The use of DBS checks must be proportionate to the level of risk. For example, it may not be necessary to carry out regular Enhanced DBS checks on individuals who work with vulnerable groups only on an occasional basis. However, for individuals who work with vulnerable groups regularly or in a position of trust, an enhanced DBS check may be appropriate.
The use of DBS checks also needs to be balanced against an individual’s right to privacy. It is essential that organisations do not carry out unnecessary checks or use DBS checks as a way of discriminating against individuals. DBS checks should only be carried out when they are necessary and proportionate to the level of risk.
Are DBS Checks Enough to Uphold The Principles of Safeguarding?
DBS checks are only one tool in safeguarding practice. Organisations that work with vulnerable groups also need to have robust safeguarding policies and procedures in place, provide appropriate training for staff and volunteers, and encourage open communication and reporting of any safeguarding concerns. It is also essential to create a culture where safeguarding is taken seriously, and concerns are responded to promptly and appropriately.
It is important to note that DBS checks are not a one-time event. Organisations must ensure that they carry out regular checks on their staff and volunteers to identify any changes in their circumstances that may affect their suitability to work with vulnerable groups. This includes individuals who have been convicted of a criminal offence, cautioned or released from prison, or are subject to a safeguarding concern.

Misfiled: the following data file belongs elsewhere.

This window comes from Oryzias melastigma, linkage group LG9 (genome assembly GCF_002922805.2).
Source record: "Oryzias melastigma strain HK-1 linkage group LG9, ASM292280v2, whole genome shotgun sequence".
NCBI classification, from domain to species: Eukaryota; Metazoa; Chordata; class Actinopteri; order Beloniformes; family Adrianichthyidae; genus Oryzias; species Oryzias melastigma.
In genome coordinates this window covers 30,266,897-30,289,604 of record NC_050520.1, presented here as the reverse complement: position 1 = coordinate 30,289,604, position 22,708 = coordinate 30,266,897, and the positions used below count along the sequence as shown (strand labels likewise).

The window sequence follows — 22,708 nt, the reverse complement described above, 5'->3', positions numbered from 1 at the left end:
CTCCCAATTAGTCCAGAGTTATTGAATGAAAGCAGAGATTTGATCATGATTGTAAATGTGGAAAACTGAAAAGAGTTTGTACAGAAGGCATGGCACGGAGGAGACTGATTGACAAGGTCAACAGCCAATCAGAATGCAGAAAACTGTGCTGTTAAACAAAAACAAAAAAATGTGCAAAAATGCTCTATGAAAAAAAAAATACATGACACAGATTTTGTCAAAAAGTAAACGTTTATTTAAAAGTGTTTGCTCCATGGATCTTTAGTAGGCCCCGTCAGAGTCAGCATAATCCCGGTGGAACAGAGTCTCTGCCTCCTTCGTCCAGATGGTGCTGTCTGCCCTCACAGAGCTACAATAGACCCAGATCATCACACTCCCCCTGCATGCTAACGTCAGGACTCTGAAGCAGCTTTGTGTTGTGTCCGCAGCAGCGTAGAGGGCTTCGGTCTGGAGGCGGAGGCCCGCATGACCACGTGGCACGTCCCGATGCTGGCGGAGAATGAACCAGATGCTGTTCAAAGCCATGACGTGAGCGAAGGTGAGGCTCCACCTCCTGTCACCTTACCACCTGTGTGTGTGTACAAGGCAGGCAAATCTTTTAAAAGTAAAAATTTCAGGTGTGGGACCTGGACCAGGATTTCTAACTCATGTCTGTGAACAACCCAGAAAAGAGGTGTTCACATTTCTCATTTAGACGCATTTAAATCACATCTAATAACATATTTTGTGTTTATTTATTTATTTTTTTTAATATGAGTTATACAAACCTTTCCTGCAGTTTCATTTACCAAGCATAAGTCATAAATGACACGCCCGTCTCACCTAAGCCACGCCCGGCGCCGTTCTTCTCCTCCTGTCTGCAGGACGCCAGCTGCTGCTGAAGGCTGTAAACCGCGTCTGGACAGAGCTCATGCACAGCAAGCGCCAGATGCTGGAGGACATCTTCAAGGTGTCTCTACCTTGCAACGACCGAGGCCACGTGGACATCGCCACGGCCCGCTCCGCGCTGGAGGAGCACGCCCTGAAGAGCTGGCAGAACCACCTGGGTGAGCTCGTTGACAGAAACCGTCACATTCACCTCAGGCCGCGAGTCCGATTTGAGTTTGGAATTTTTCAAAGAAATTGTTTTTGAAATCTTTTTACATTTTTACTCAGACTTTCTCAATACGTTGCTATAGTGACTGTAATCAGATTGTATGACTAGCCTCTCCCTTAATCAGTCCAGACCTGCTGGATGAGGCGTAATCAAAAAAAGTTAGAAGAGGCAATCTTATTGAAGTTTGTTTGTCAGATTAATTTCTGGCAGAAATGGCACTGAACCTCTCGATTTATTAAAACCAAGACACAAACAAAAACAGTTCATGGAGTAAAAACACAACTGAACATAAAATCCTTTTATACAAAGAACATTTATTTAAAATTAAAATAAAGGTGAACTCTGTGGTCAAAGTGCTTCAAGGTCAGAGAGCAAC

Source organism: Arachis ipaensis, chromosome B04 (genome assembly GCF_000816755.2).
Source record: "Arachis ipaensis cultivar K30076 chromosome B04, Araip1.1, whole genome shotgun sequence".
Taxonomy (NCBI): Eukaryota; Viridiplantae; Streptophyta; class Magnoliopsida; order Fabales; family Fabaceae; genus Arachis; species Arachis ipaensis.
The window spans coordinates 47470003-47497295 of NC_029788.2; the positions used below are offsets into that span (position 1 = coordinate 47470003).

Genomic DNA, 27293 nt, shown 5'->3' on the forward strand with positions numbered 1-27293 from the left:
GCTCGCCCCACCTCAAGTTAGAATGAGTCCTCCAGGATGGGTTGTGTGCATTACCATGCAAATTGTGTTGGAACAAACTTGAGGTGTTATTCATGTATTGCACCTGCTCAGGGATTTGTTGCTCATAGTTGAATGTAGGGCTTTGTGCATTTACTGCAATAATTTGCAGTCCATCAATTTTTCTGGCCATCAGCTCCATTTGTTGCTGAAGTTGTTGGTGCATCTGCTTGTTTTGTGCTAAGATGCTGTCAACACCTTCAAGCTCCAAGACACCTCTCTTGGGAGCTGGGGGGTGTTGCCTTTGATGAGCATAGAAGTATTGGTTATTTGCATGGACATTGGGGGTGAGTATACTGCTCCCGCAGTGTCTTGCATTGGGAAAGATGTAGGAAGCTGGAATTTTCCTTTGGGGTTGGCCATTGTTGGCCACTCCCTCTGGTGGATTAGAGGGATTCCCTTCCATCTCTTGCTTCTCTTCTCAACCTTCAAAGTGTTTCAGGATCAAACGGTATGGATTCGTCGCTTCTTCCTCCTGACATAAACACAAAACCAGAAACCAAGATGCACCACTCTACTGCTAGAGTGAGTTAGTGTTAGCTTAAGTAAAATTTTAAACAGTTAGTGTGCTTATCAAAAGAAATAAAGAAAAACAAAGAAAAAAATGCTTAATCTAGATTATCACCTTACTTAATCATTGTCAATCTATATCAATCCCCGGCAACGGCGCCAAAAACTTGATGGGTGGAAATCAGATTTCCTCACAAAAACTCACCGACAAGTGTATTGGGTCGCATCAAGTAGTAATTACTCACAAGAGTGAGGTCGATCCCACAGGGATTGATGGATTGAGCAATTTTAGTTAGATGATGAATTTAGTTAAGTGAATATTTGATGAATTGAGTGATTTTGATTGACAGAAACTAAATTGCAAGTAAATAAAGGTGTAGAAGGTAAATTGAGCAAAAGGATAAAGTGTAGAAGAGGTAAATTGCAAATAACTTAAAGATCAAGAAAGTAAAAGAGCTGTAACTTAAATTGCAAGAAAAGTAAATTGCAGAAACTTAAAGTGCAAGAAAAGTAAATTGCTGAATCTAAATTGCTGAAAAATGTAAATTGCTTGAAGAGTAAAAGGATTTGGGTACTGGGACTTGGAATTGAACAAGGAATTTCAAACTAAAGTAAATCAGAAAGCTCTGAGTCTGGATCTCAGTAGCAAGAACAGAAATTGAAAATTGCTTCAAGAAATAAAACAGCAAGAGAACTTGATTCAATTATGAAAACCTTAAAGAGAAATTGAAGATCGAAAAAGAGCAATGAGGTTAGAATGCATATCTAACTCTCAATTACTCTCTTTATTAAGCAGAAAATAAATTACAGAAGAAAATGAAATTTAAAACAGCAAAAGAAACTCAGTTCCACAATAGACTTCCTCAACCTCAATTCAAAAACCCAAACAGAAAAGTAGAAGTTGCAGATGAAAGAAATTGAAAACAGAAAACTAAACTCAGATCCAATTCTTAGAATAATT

To read more articles on safeguarding, why not read one of our latest posts about the 5 R’s of Safeguarding. What Are The 5 R’s Of Safeguarding? Or our article on Martyn’s Law, Martyn’s Law – What Businesses Need To Know
DBS Checks And The Principles of Safeguarding: Conclusion
In conclusion, safeguarding is a critical aspect of any organisation that works with vulnerable groups. DBS checks are a vital tool in safeguarding practice, but they should be used proportionately, and combined with other safeguarding policies and procedures. By following the principles of safeguarding, organisations can ensure that they create a safe and nurturing environment for those they work with and prevent harm, abuse, or neglect.
After reading all that, you may have decided you need to get on-top of your DBS game – If you need fast, error-free DBS checking at a great price, you’re in the right place!
At Aaron’s Department, our team are here to help you complete your checks using our Online DBS Application Service, where you can get a check from as little as £3.11!
Should you have any questions, you could find the answer on our help and advice page. Or, feel free to email us at firstname.lastname@example.org or ring us on 0113 877 0171, we’re always happy to help.